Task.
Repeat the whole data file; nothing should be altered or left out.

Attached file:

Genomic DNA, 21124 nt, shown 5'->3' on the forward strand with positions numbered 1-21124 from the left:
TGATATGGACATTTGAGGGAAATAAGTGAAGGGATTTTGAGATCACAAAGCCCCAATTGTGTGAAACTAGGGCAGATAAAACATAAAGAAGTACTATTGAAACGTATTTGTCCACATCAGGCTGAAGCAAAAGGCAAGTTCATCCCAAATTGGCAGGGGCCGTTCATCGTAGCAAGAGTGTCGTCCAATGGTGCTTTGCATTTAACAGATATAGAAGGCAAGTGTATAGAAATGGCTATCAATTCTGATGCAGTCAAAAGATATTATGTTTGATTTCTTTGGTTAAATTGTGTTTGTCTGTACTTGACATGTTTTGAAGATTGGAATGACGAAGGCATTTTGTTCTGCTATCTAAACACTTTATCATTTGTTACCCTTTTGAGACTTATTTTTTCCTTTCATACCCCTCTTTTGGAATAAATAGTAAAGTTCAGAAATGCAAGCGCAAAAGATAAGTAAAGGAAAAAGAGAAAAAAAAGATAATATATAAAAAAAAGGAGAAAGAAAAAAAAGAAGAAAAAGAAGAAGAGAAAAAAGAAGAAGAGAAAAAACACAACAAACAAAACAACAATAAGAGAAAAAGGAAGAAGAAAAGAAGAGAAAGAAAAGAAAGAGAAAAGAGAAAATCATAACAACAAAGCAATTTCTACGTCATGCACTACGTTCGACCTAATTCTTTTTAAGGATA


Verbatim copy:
Genomic DNA, 21124 nt, shown 5'->3' on the forward strand with positions numbered 1-21124 from the left:
TGATATGGACATTTGAGGGAAATAAGTGAAGGGATTTTGAGATCACAAAGCCCCAATTGTGTGAAACTAGGGCAGATAAAACATAAAGAAGTACTATTGAAACGTATTTGTCCACATCAGGCTGAAGCAAAAGGCAAGTTCATCCCAAATTGGCAGGGGCCGTTCATCGTAGCAAGAGTGTCGTCCAATGGTGCTTTGCATTTAACAGATATAGAAGGCAAGTGTATAGAAATGGCTATCAATTCTGATGCAGTCAAAAGATATTATGTTTGATTTCTTTGGTTAAATTGTGTTTGTCTGTACTTGACATGTTTTGAAGATTGGAATGACGAAGGCATTTTGTTCTGCTATCTAAACACTTTATCATTTGTTACCCTTTTGAGACTTATTTTTTCCTTTCATACCCCTCTTTTGGAATAAATAGTAAAGTTCAGAAATGCAAGCGCAAAAGATAAGTAAAGGAAAAAGAGAAAAAAAAGATAATATATAAAAAAAAGGAGAAAGAAAAAAAAGAAGAAAAAGAAGAAGAGAAAAAAGAAGAAGAGAAAAAACACAACAAACAAAACAACAATAAGAGAAAAAGGAAGAAGAAAAGAAGAGAAAGAAAAGAAAGAGAAAAGAGAAAATCATAACAACAAAGCAATTTCTACGTCATGCACTACGTTCGACCTAATTCTTTTTAAGGATA